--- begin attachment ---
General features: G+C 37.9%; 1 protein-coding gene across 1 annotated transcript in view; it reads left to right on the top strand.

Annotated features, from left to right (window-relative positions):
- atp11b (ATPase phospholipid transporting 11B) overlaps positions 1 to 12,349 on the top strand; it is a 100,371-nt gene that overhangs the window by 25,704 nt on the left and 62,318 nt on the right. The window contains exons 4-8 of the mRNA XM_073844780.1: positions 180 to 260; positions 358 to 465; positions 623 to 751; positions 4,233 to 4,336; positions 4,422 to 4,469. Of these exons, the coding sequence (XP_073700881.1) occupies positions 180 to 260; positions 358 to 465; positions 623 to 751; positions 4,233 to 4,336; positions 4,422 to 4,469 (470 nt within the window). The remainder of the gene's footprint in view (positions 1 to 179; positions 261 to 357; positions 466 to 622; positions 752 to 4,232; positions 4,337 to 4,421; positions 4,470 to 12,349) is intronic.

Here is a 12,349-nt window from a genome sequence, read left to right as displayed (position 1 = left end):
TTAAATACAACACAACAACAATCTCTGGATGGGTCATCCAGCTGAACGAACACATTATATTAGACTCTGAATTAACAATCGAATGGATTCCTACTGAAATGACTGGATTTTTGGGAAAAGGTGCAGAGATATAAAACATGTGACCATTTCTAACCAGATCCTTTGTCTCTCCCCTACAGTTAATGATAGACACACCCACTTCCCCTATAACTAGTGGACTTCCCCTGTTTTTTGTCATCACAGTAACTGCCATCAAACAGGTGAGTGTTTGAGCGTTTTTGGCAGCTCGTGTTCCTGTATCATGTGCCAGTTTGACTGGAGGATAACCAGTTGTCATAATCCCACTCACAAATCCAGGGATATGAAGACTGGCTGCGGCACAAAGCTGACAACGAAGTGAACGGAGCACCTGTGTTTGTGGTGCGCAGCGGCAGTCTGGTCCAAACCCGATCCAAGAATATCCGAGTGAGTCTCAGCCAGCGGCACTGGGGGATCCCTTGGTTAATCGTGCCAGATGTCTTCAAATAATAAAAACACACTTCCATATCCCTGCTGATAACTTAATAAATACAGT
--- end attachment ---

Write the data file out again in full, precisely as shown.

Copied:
General features: G+C 37.9%; 1 protein-coding gene across 1 annotated transcript in view; it reads left to right on the top strand.

Annotated features, from left to right (window-relative positions):
- atp11b (ATPase phospholipid transporting 11B) overlaps positions 1 to 12,349 on the top strand; it is a 100,371-nt gene that overhangs the window by 25,704 nt on the left and 62,318 nt on the right. The window contains exons 4-8 of the mRNA XM_073844780.1: positions 180 to 260; positions 358 to 465; positions 623 to 751; positions 4,233 to 4,336; positions 4,422 to 4,469. Of these exons, the coding sequence (XP_073700881.1) occupies positions 180 to 260; positions 358 to 465; positions 623 to 751; positions 4,233 to 4,336; positions 4,422 to 4,469 (470 nt within the window). The remainder of the gene's footprint in view (positions 1 to 179; positions 261 to 357; positions 466 to 622; positions 752 to 4,232; positions 4,337 to 4,421; positions 4,470 to 12,349) is intronic.

Here is a 12,349-nt window from a genome sequence, read left to right as displayed (position 1 = left end):
TTAAATACAACACAACAACAATCTCTGGATGGGTCATCCAGCTGAACGAACACATTATATTAGACTCTGAATTAACAATCGAATGGATTCCTACTGAAATGACTGGATTTTTGGGAAAAGGTGCAGAGATATAAAACATGTGACCATTTCTAACCAGATCCTTTGTCTCTCCCCTACAGTTAATGATAGACACACCCACTTCCCCTATAACTAGTGGACTTCCCCTGTTTTTTGTCATCACAGTAACTGCCATCAAACAGGTGAGTGTTTGAGCGTTTTTGGCAGCTCGTGTTCCTGTATCATGTGCCAGTTTGACTGGAGGATAACCAGTTGTCATAATCCCACTCACAAATCCAGGGATATGAAGACTGGCTGCGGCACAAAGCTGACAACGAAGTGAACGGAGCACCTGTGTTTGTGGTGCGCAGCGGCAGTCTGGTCCAAACCCGATCCAAGAATATCCGAGTGAGTCTCAGCCAGCGGCACTGGGGGATCCCTTGGTTAATCGTGCCAGATGTCTTCAAATAATAAAAACACACTTCCATATCCCTGCTGATAACTTAATAAATACAGT